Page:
14 Easy Ways to Extend and Enhance Your Life, Starting Now

The average guy lives to be 75 years old. That’s up about five years from what our life expectancy was two decades ago. The even better news: There are also fairly easy ways to make the most of the time you’ve already gained—and probably earn even more of it. We’re talking about small lifestyle or outlook changes with big impacts. Because your real goal shouldn’t be just to live longer, but to feel more vital.

To prove it, Men’s Health asked a fleet experts—everyone from longevity and healthy aging researchers, to top athletes and cultural icons—to share their own practical advice for carpe deiming. Here are 14 easy ways to help you extend and enhance your life. Starting right now.

Do Good, Feel Good, Live Longer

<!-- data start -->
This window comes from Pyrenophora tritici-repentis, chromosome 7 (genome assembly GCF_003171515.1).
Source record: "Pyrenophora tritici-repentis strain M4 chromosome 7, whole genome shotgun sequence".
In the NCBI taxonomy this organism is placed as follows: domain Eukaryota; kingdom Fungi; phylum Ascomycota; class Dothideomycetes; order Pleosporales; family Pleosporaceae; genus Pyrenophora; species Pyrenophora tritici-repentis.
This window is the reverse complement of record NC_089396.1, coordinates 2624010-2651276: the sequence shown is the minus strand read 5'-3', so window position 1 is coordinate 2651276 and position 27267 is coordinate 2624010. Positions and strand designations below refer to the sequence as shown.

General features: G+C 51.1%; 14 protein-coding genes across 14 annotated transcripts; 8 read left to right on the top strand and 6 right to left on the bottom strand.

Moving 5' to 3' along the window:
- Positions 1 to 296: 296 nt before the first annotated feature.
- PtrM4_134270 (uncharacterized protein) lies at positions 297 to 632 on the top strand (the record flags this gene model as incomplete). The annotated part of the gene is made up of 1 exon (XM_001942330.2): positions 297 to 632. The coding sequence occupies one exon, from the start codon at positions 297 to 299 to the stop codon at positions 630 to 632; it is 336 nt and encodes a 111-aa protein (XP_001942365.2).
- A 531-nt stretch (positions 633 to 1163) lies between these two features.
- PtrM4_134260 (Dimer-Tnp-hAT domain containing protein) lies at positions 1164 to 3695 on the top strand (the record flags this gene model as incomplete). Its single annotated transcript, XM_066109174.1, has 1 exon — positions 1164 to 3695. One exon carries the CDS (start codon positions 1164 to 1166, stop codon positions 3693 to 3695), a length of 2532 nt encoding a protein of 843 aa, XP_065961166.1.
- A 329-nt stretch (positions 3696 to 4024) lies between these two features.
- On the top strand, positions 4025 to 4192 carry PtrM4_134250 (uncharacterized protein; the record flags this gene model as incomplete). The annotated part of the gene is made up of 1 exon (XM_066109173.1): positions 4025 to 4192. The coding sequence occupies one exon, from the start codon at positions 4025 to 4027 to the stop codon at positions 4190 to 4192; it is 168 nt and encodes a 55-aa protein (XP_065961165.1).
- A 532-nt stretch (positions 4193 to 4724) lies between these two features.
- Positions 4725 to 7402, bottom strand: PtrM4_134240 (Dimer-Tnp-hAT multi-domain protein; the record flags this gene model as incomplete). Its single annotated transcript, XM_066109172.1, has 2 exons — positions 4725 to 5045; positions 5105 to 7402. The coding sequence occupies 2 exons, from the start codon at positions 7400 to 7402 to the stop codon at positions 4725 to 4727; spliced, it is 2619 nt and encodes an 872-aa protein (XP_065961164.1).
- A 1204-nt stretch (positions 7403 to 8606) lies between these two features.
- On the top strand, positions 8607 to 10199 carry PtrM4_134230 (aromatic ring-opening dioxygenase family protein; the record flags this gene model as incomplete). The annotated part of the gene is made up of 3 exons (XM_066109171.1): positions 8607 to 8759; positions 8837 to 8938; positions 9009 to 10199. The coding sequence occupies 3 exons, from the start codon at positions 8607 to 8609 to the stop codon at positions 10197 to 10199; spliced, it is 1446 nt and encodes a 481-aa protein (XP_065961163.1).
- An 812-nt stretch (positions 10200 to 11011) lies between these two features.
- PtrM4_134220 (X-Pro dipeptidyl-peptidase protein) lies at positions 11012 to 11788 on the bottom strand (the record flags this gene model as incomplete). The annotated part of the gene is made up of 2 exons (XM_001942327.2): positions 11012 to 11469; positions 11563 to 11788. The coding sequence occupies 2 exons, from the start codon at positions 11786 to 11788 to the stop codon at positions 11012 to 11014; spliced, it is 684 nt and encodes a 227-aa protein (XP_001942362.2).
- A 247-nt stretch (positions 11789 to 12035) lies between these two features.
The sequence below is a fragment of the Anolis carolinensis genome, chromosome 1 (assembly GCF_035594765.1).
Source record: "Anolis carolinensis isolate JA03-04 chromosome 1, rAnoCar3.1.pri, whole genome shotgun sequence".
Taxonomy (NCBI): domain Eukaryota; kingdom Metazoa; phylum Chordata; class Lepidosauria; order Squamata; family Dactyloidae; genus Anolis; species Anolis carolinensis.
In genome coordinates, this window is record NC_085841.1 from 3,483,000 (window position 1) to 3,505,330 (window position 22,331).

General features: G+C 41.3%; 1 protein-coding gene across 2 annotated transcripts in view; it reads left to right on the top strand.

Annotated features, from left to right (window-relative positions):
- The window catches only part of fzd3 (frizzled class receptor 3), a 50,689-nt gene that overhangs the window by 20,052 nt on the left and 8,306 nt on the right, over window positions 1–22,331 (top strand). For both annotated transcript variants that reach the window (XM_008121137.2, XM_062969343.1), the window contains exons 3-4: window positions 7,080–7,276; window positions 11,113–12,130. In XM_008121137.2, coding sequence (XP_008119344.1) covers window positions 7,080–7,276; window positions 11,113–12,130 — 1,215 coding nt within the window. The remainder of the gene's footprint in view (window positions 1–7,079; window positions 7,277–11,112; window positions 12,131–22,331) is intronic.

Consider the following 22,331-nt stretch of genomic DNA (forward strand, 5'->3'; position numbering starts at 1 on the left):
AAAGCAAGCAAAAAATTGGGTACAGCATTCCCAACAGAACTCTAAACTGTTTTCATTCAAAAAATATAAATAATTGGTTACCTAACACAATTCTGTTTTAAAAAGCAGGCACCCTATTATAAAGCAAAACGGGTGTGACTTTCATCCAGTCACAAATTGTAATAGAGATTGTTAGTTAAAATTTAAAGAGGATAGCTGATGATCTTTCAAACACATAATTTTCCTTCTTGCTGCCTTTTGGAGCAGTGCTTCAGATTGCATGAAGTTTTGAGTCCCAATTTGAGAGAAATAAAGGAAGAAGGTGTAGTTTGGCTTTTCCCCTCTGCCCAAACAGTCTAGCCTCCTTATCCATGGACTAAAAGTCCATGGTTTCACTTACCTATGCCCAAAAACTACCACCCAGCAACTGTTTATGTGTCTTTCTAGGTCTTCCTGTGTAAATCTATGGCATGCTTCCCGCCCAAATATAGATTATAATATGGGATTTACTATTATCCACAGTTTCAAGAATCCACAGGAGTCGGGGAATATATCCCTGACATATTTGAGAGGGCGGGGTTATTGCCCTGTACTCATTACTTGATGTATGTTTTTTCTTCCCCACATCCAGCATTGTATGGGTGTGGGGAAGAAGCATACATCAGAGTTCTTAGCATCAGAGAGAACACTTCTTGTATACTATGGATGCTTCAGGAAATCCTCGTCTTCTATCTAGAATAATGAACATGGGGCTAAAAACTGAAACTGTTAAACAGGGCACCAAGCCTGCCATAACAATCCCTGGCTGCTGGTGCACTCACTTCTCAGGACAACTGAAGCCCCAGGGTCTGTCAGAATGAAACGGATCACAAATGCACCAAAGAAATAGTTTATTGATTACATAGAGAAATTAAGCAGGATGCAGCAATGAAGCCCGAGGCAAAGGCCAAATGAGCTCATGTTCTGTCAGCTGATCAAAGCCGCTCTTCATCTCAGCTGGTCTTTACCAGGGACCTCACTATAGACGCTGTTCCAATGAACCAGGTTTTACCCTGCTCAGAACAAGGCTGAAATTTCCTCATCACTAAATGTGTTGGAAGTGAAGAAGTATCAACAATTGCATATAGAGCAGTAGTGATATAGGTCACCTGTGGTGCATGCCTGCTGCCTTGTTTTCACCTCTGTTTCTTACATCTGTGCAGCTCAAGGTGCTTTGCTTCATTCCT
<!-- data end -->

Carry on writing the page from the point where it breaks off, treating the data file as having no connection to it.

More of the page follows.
“Exercising random acts of kindness and donating time to good causes enhance social integration while improving self-gratification. Those factors, plus the stress relief those things create, can have profound longevity benefits.”

James Muruthi, Ph.D., Director of the Healthy Aging Lab at University of Oregon.

Feed-on-Fiber

“Eating fibrous foods like yams and asparagus and polyphenol rich foods like olive oil, coffee, tea, and dark colored fruits and vegetables produces a hugely beneficial phenomenon called mitochondrial uncoupling in our cells. Healthy old people have the most uncoupled mitochondria. This mitochondrial energy processing trick is the golden ticket to increasing energy levels, losing weight and yes, extending your lifespan.”

Steven Gundry, MD, form cardiac surgeon and author of The Longevity Paradox: How to Die Young at Ripe Old Age and Unlocking the Keto Code.

break

Respond Instead of React

“Slowing aging with slowing down. Cultivate a space between a stimulus (stress, unhealthy food cravings) and starts your response by going for a walk or taking ten deep breaths through your nose and out of your mouth. These activities will activate the vagus nerve and parasympathetic nervous system, which will allow you to make choices from a place of clarity and certainty, helping you make healthier choices for your body in the long run.”